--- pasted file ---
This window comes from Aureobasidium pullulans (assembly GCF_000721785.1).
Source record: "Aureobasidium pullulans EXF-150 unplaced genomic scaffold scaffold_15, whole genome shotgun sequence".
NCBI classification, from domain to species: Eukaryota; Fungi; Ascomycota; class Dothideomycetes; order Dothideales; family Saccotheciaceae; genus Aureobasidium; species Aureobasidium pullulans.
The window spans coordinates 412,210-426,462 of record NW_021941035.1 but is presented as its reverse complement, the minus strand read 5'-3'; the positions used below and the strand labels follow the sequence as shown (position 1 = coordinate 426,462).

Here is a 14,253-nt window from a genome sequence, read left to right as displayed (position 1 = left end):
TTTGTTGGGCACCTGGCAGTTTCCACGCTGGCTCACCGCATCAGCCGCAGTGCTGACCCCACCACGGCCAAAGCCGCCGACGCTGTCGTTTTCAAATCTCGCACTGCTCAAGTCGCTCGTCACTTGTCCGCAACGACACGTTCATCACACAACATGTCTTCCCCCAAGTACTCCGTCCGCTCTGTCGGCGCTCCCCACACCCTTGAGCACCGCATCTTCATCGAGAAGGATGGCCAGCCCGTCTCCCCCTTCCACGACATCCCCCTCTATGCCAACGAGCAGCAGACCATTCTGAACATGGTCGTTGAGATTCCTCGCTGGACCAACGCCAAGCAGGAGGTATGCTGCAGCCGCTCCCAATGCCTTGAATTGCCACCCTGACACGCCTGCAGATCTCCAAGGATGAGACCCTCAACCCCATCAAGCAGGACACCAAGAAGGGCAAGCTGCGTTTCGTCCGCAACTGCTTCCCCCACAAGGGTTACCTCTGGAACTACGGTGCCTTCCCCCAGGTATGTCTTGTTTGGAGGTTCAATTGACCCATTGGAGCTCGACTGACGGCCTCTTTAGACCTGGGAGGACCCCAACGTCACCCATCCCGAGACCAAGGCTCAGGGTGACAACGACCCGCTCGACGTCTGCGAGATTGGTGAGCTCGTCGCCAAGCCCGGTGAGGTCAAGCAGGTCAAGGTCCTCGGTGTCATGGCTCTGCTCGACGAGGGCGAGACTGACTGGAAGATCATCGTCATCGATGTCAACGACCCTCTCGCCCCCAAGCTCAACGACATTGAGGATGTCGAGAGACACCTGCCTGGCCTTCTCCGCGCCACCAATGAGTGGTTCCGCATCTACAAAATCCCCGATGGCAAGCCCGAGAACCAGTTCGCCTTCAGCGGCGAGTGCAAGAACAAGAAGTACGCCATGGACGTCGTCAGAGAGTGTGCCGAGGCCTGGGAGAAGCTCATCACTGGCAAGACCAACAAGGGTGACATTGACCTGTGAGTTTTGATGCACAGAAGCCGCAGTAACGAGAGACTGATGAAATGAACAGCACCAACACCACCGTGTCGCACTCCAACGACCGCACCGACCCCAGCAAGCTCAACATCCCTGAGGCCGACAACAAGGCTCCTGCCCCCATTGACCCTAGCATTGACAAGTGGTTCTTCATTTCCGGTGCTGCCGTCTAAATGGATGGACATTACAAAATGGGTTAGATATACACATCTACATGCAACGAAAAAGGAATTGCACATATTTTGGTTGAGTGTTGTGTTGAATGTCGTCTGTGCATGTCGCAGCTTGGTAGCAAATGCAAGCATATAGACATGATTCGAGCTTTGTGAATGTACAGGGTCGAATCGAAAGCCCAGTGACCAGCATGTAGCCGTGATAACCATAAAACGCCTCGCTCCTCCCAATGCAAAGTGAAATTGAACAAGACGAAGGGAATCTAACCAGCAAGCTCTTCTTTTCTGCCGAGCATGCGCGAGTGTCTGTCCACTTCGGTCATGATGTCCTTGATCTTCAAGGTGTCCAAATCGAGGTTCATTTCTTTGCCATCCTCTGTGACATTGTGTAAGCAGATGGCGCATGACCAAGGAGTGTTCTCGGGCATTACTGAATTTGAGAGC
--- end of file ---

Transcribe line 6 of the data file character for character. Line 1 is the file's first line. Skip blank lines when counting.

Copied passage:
TTTGTTGGGCACCTGGCAGTTTCCACGCTGGCTCACCGCATCAGCCGCAGTGCTGACCCCACCACGGCCAAAGCCGCCGACGCTGTCGTTTTCAAATCTCGCACTGCTCAAGTCGCTCGTCACTTGTCCGCAACGACACGTTCATCACACAACATGTCTTCCCCCAAGTACTCCGTCCGCTCTGTCGGCGCTCCCCACACCCTTGAGCACCGCATCTTCATCGAGAAGGATGGCCAGCCCGTCTCCCCCTTCCACGACATCCCCCTCTATGCCAACGAGCAGCAGACCATTCTGAACATGGTCGTTGAGATTCCTCGCTGGACCAACGCCAAGCAGGAGGTATGCTGCAGCCGCTCCCAATGCCTTGAATTGCCACCCTGACACGCCTGCAGATCTCCAAGGATGAGACCCTCAACCCCATCAAGCAGGACACCAAGAAGGGCAAGCTGCGTTTCGTCCGCAACTGCTTCCCCCACAAGGGTTACCTCTGGAACTACGGTGCCTTCCCCCAGGTATGTCTTGTTTGGAGGTTCAATTGACCCATTGGAGCTCGACTGACGGCCTCTTTAGACCTGGGAGGACCCCAACGTCACCCATCCCGAGACCAAGGCTCAGGGTGACAACGACCCGCTCGACGTCTGCGAGATTGGTGAGCTCGTCGCCAAGCCCGGTGAGGTCAAGCAGGTCAAGGTCCTCGGTGTCATGGCTCTGCTCGACGAGGGCGAGACTGACTGGAAGATCATCGTCATCGATGTCAACGACCCTCTCGCCCCCAAGCTCAACGACATTGAGGATGTCGAGAGACACCTGCCTGGCCTTCTCCGCGCCACCAATGAGTGGTTCCGCATCTACAAAATCCCCGATGGCAAGCCCGAGAACCAGTTCGCCTTCAGCGGCGAGTGCAAGAACAAGAAGTACGCCATGGACGTCGTCAGAGAGTGTGCCGAGGCCTGGGAGAAGCTCATCACTGGCAAGACCAACAAGGGTGACATTGACCTGTGAGTTTTGATGCACAGAAGCCGCAGTAACGAGAGACTGATGAAATGAACAGCACCAACACCACCGTGTCGCACTCCAACGACCGCACCGACCCCAGCAAGCTCAACATCCCTGAGGCCGACAACAAGGCTCCTGCCCCCATTGACCCTAGCATTGACAAGTGGTTCTTCATTTCCGGTGCTGCCGTCTAAATGGATGGACATTACAAAATGGGTTAGATATACACATCTACATGCAACGAAAAAGGAATTGCACATATTTTGGTTGAGTGTTGTGTTGAATGTCGTCTGTGCATGTCGCAGCTTGGTAGCAAATGCAAGCATATAGACATGATTCGAGCTTTGTGAATGTACAGGGTCGAATCGAAAGCCCAGTGACCAGCATGTAGCCGTGATAACCATAAAACGCCTCGCTCCTCCCAATGCAAAGTGAAATTGAACAAGACGAAGGGAATCTAACCAGCAAGCTCTTCTTTTCTGCCGAGCATGCGCGAGTGTCTGTCCACTTCGGTCATGATGTCCTTGATCTTCAAGGTGTCCAAATCGAGGTTCATTTCTTTGCCATCCTCTGTGACATTGTGTAAGCAGATGGCGCATGACCAAGGAGTGTTCTCGGGCATTACTGAATTTGAGAGC